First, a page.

WILL and Its Important Aspects

10/22/2020 12:29 pm

The Backdrop:

History has seen innumerable cases of strife due to wealth right from the Vedic ages. Till date the scenario has not changed, only the ways of settlement have. There are various famous cases and judgments which have time and again reinforced the importance of having a will. This may sometimes lead the lay man into believing that Will is only for the famous and the rich. But, this is not true. As per PIB data 2016, 76% of all cases pending in Indian Courts are relating to Family and Property Disputes. We feel, most of which could have been avoided if proper Succession Planning or Will were in place. Study suggests that the property dispute cases go on for a minimum average of 10yrs. These years bring with them a lot of distress for the family. Financial distress due to non accessibility to assets for use and the expense to be incurred for legal services. Mental, emotional and physical distress due to the prolonged period taken for dispute settlement and resolution. In this period a lot can change starting from financial needs, relationships and life status. This is the least we can sum up about the challenges.

What is a Will?

A will is a written document that speaks for you after you die. Most people should have a will. It can communicate how you want your property and assets to be distributed; name a guardian for your children if you pass away before they reach adulthood; and leave specific instructions like arrangements for your funeral, organ donation, forgive debts and a lot more. Having a Will gives you the comfort of knowing that the rewards of your life's work will be distributed and managed according to your wishes. When you write a Will, you appoint an executor who will oversee the processes of distributing your estate in line with your wishes.

Importance of Will:

It is important to make a will because, When you die without a will or a succession plan, state laws known as "Intestate Succession Laws" decide which family members will inherit your estate and in what proportion. In India it is the Hindu Succession Act or Indian Succession Act or Muslim Law based on the religion of the person. This may not be the way that you would have wished your money and possessions to be distributed.

Most people want to distribute their property differently than the state would distribute it. For example, many people want to leave gifts to friends, distant relatives, helps, educational or charitable organizations – and intestate succession does not allow for any of that. If you want other people or organizations to inherit some of your property, or if you want to decide the proportions, a will can make sure your wishes are followed. Also this helps in saving taxes and stamp duty.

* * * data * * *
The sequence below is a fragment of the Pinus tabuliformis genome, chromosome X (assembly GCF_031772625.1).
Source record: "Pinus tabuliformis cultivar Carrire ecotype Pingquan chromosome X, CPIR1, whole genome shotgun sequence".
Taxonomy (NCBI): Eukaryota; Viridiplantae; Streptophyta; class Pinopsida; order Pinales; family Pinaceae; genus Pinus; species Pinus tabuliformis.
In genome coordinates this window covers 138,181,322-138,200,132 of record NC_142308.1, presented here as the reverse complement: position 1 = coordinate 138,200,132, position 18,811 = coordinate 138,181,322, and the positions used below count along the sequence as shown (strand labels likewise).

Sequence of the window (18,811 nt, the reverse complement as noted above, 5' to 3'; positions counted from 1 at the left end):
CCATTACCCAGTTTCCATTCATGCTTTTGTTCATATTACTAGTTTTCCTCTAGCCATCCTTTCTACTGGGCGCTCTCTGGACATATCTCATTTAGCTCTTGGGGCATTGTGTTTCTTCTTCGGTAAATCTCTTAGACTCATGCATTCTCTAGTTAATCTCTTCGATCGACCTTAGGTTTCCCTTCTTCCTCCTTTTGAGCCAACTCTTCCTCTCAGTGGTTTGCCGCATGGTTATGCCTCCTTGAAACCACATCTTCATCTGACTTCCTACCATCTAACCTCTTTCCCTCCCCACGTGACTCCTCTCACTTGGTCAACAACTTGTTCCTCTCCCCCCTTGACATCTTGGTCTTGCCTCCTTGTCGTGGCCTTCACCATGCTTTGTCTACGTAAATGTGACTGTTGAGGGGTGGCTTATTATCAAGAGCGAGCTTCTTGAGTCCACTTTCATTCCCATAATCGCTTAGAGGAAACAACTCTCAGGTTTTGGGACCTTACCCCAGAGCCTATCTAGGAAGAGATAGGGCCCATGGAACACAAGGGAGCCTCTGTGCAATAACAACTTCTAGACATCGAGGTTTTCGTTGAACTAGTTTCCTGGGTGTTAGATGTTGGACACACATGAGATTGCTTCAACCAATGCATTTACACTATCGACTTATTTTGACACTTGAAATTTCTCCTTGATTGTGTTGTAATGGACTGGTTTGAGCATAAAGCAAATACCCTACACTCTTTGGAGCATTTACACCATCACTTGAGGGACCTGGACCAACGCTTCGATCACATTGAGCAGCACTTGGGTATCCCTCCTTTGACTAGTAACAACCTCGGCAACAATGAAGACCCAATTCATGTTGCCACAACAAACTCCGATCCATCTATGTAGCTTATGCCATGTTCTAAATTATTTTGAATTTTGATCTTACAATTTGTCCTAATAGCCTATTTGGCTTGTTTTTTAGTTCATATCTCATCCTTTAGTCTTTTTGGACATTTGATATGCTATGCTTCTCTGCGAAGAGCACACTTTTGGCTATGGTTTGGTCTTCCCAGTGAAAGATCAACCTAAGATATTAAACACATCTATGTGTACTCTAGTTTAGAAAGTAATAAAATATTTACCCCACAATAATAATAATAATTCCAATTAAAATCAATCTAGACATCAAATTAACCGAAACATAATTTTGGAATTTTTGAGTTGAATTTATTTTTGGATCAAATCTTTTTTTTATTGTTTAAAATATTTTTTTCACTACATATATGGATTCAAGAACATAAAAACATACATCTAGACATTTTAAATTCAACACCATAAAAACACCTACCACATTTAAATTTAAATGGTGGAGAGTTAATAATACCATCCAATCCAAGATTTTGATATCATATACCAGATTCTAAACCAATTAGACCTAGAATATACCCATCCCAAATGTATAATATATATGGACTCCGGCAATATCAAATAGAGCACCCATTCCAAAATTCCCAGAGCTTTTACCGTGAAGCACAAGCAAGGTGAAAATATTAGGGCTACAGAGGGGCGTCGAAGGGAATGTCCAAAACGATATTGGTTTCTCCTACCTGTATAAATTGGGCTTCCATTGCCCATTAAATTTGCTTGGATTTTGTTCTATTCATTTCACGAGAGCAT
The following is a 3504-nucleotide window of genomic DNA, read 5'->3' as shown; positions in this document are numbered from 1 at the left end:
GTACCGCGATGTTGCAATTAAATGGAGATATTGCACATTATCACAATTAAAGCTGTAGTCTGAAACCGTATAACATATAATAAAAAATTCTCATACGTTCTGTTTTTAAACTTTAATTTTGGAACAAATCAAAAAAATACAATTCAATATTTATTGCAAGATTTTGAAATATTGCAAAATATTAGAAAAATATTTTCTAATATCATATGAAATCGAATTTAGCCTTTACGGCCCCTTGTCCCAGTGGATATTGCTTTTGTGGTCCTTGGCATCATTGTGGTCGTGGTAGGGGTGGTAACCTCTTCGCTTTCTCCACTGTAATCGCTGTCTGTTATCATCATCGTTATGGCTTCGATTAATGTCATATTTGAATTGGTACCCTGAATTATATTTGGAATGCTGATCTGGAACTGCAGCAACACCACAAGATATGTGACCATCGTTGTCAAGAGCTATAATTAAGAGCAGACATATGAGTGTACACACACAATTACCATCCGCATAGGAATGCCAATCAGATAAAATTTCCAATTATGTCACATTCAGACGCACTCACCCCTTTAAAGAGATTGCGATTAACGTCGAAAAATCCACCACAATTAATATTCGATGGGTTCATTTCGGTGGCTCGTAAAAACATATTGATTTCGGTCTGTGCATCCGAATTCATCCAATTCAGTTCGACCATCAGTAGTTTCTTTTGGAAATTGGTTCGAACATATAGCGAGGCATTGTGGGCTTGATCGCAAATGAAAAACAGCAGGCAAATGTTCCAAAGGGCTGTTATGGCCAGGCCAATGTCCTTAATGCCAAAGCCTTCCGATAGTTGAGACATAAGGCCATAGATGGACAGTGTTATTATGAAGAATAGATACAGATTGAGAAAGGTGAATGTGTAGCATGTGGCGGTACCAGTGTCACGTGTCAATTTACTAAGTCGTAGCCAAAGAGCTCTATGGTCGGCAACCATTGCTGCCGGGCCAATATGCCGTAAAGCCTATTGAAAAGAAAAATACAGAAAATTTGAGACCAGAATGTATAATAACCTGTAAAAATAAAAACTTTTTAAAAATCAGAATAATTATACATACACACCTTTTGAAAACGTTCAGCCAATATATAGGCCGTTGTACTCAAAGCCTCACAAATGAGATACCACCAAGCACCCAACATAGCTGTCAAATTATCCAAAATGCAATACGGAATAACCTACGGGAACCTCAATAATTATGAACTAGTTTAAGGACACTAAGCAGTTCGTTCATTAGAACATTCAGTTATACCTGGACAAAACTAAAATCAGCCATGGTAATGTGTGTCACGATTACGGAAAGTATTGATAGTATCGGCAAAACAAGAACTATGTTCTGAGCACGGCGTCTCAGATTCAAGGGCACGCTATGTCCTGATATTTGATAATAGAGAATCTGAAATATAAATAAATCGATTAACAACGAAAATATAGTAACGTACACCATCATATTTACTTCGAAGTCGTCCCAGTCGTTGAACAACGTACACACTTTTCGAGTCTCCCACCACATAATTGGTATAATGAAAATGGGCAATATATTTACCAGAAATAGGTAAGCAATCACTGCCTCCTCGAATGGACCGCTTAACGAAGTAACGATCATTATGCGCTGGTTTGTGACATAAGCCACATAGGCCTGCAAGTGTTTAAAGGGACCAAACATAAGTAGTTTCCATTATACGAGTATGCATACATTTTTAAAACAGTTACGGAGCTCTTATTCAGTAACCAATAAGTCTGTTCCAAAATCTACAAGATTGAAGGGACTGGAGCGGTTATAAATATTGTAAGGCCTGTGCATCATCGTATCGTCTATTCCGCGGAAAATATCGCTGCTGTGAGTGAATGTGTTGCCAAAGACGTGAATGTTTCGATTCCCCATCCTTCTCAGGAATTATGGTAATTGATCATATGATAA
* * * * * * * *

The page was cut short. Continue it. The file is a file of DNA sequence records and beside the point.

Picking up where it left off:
Myths and Facts:

# Registration:

Registration of Will is not mandatory. It is recommended in cases where chances of the will getting challenged can be perceived.

#Stamp Paper:

Will on a plain paper is valid. There is no need to take the print of the will on a stamp paper.


Appointment of nominee is a stop gap arrangement. Succession Law supersedes nomination in most cases.

#Gifts vs will:

Gift to non relative has tax implications. By gifting, the right to the property is relinquished immediately. However in the case of will, the property is transferred only after the death of the person writing the will. Stamp duty is also applicable on gifts.

# It is a costly and time taking task:

With an online portal like www.dilsewill.com, will making is now affordable, available 24*7, fast and secure.

# Its too early to make a will:

“Death is certain, but the timing is uncertain.” Especially at a time when the world is going through an unprecedented situation of a global Pandemic, the luxuries to procrastinate will making to old age is not there. With the inset of westernization of India, nuclear family structures are at a rise. This makes will making at an early stage an essential.

#Will can only be written once in a lifetime:

One can change his/her will innumerable times in his life span. In fact, it is recommended that the will be revisited every 3-5 yrs due to changes in financial status, relationship status, social status and the like. The last dated will is the final will. Changes to a will can also be done through codicil.

What not to miss when making a Will:

  • The testator should have attained the age of majority.
  • Will can be made by any person having a sound mind.
  • It is recommended to attach the Doctor’s Certificate as a proof for the same.
  • Every page of the will should be signed by the testator.
  • The testator should sign his will in the presence of at least two witnesses.
  • The will should be attested by the two witnesses.
  • Witness can be anyone other than beneficiary.
  • The video recording of the will signing ceremony is also recommended.
  • Executor must be communicated about the place of storage.
  • It should be clearly mentioned that this is the last will and it supersedes all other wills.

“The greatest certainty in life is death, but the greatest uncertainty is the time.”- Carl Sandburg

Act now, log in to www.dilsewill.com to make your will now.

CA Raj K Lakhotia, Founder| CA Namita Lakhotia, Co-Founder | www.dilsewill.com

Please do visit us on  https://www.dilsewill.com/

To make an Online Will https://www.dilsewill.com/signup

To get a call back  https://www.dilsewill.com/contact-us

Please login to post your comment..